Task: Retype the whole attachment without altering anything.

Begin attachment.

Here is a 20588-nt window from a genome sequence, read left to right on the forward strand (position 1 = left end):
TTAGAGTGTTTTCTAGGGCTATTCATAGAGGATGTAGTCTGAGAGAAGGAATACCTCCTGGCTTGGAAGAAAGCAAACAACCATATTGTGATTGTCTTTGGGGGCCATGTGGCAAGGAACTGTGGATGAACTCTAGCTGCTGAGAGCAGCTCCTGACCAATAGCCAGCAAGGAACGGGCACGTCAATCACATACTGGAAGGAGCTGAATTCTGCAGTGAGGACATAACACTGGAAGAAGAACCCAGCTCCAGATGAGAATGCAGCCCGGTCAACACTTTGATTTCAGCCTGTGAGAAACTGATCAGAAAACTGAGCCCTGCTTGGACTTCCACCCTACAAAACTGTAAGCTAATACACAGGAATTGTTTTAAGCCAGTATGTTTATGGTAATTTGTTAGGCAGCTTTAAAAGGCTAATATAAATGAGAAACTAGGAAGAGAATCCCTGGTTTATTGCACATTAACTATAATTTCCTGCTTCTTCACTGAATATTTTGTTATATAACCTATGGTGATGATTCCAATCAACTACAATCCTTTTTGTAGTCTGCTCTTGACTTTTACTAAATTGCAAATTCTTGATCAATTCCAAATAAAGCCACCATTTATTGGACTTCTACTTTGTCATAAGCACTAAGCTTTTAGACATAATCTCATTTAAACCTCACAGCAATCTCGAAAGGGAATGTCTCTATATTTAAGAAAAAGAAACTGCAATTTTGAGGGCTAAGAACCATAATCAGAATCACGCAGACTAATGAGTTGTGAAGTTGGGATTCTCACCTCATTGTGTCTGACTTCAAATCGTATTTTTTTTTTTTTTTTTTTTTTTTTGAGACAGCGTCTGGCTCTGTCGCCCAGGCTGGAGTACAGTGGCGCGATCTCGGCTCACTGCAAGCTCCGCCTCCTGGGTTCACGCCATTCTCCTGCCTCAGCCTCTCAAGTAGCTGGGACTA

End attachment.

Here is a 20588-nt window from a genome sequence, read left to right on the forward strand (position 1 = left end):
TTAGAGTGTTTTCTAGGGCTATTCATAGAGGATGTAGTCTGAGAGAAGGAATACCTCCTGGCTTGGAAGAAAGCAAACAACCATATTGTGATTGTCTTTGGGGGCCATGTGGCAAGGAACTGTGGATGAACTCTAGCTGCTGAGAGCAGCTCCTGACCAATAGCCAGCAAGGAACGGGCACGTCAATCACATACTGGAAGGAGCTGAATTCTGCAGTGAGGACATAACACTGGAAGAAGAACCCAGCTCCAGATGAGAATGCAGCCCGGTCAACACTTTGATTTCAGCCTGTGAGAAACTGATCAGAAAACTGAGCCCTGCTTGGACTTCCACCCTACAAAACTGTAAGCTAATACACAGGAATTGTTTTAAGCCAGTATGTTTATGGTAATTTGTTAGGCAGCTTTAAAAGGCTAATATAAATGAGAAACTAGGAAGAGAATCCCTGGTTTATTGCACATTAACTATAATTTCCTGCTTCTTCACTGAATATTTTGTTATATAACCTATGGTGATGATTCCAATCAACTACAATCCTTTTTGTAGTCTGCTCTTGACTTTTACTAAATTGCAAATTCTTGATCAATTCCAAATAAAGCCACCATTTATTGGACTTCTACTTTGTCATAAGCACTAAGCTTTTAGACATAATCTCATTTAAACCTCACAGCAATCTCGAAAGGGAATGTCTCTATATTTAAGAAAAAGAAACTGCAATTTTGAGGGCTAAGAACCATAATCAGAATCACGCAGACTAATGAGTTGTGAAGTTGGGATTCTCACCTCATTGTGTCTGACTTCAAATCGTATTTTTTTTTTTTTTTTTTTTTTTTTGAGACAGCGTCTGGCTCTGTCGCCCAGGCTGGAGTACAGTGGCGCGATCTCGGCTCACTGCAAGCTCCGCCTCCTGGGTTCACGCCATTCTCCTGCCTCAGCCTCTCAAGTAGCTGGGACTA